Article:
In this case, the charge target member performs an ordinary operation in such a manner that the charge target member rotates to move its surface through a contact position with respect to the unrotational conductive charging member, and thereby charging or discharging is successively performed. Since the unrotational conductive charging member is flexible, its leading edge is pressed against the charge target member in the forward and oblique direction with respect to the rotation direction of the charge target member in the above operation. When the rotation control device, which is the pressing direction changing device, operates to reverse the rotation direction of the charge target member to rotate the same in the reverse direction, the leading edge of the unrotational conductive charging member following the charge target member changes its pressing direction. In this operation, adhered and deposited foreign matters drop from the contact portion of the leading edge of the unrotational conductive charging member, which was in contact with the charge target member, so that the contact portion is cleaned up. Thereby, the original charging performance is restored. Thereafter, the charge target member restarts the rotation in the original direction. Thereby, the leading edge of the flexible unrotational conductive charging member changes the pressing direction in accordance with the rotation direction. Thus, the normal state is restored.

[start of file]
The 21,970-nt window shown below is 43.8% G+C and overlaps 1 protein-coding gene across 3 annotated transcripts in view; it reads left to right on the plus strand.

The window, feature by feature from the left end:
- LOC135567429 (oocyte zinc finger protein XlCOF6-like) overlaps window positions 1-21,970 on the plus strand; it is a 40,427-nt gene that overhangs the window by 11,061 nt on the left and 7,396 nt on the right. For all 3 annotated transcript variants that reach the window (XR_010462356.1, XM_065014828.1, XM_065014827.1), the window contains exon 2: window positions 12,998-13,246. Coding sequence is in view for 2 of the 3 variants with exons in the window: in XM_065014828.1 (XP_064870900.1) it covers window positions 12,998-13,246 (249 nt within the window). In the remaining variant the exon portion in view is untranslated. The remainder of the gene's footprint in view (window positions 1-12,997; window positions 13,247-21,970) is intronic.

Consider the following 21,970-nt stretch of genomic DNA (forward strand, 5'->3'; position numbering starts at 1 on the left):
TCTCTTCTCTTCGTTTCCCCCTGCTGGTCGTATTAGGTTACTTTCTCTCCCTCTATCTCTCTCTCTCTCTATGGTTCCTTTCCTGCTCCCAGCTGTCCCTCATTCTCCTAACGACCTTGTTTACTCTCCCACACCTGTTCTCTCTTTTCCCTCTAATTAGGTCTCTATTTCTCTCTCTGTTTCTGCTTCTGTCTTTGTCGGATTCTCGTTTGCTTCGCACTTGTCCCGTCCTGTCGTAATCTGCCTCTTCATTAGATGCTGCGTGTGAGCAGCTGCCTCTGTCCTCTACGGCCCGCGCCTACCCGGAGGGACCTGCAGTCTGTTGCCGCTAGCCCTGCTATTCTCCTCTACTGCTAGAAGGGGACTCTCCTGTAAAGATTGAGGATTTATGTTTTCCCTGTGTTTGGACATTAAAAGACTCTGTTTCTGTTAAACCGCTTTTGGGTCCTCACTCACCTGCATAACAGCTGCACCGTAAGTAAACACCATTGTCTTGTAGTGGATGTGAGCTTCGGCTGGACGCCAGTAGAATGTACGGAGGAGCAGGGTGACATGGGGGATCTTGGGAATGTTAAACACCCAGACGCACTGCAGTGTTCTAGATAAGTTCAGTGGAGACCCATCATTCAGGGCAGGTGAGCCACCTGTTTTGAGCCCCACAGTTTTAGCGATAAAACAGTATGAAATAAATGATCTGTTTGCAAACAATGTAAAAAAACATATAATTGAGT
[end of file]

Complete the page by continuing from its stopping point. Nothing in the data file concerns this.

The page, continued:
In this example, the charge target member which is the rotational member may be a cylindrical member such as a drum. Alternatively, the charge target member may be a belt-like member retained around a plurality of rollers. More specifically, it may be a rotary member similar to an image carrier used for formation of an electrostatic latent image.